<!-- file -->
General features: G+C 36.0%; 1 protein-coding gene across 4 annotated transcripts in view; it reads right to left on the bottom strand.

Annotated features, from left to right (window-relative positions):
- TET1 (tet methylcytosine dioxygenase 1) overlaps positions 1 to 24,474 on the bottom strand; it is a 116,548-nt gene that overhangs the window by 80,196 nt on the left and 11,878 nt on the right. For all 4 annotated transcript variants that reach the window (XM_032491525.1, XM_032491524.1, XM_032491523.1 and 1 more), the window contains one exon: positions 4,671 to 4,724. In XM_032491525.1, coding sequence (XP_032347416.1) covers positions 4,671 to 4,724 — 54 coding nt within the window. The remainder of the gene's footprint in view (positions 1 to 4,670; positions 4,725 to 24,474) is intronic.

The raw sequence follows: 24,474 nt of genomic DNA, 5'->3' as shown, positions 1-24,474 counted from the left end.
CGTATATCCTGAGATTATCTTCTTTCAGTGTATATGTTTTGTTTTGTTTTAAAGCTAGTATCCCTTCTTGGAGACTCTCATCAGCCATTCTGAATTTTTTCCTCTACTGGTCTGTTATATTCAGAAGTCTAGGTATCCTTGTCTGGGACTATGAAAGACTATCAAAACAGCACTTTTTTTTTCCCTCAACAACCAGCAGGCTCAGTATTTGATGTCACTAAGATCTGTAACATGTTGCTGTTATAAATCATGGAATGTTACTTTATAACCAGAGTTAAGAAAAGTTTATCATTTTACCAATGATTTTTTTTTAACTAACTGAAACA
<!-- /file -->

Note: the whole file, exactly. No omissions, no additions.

General features: G+C 36.0%; 1 protein-coding gene across 4 annotated transcripts in view; it reads right to left on the bottom strand.

Annotated features, from left to right (window-relative positions):
- TET1 (tet methylcytosine dioxygenase 1) overlaps positions 1 to 24,474 on the bottom strand; it is a 116,548-nt gene that overhangs the window by 80,196 nt on the left and 11,878 nt on the right. For all 4 annotated transcript variants that reach the window (XM_032491525.1, XM_032491524.1, XM_032491523.1 and 1 more), the window contains one exon: positions 4,671 to 4,724. In XM_032491525.1, coding sequence (XP_032347416.1) covers positions 4,671 to 4,724 — 54 coding nt within the window. The remainder of the gene's footprint in view (positions 1 to 4,670; positions 4,725 to 24,474) is intronic.

The raw sequence follows: 24,474 nt of genomic DNA, 5'->3' as shown, positions 1-24,474 counted from the left end.
CGTATATCCTGAGATTATCTTCTTTCAGTGTATATGTTTTGTTTTGTTTTAAAGCTAGTATCCCTTCTTGGAGACTCTCATCAGCCATTCTGAATTTTTTCCTCTACTGGTCTGTTATATTCAGAAGTCTAGGTATCCTTGTCTGGGACTATGAAAGACTATCAAAACAGCACTTTTTTTTTCCCTCAACAACCAGCAGGCTCAGTATTTGATGTCACTAAGATCTGTAACATGTTGCTGTTATAAATCATGGAATGTTACTTTATAACCAGAGTTAAGAAAAGTTTATCATTTTACCAATGATTTTTTTTTAACTAACTGAAACA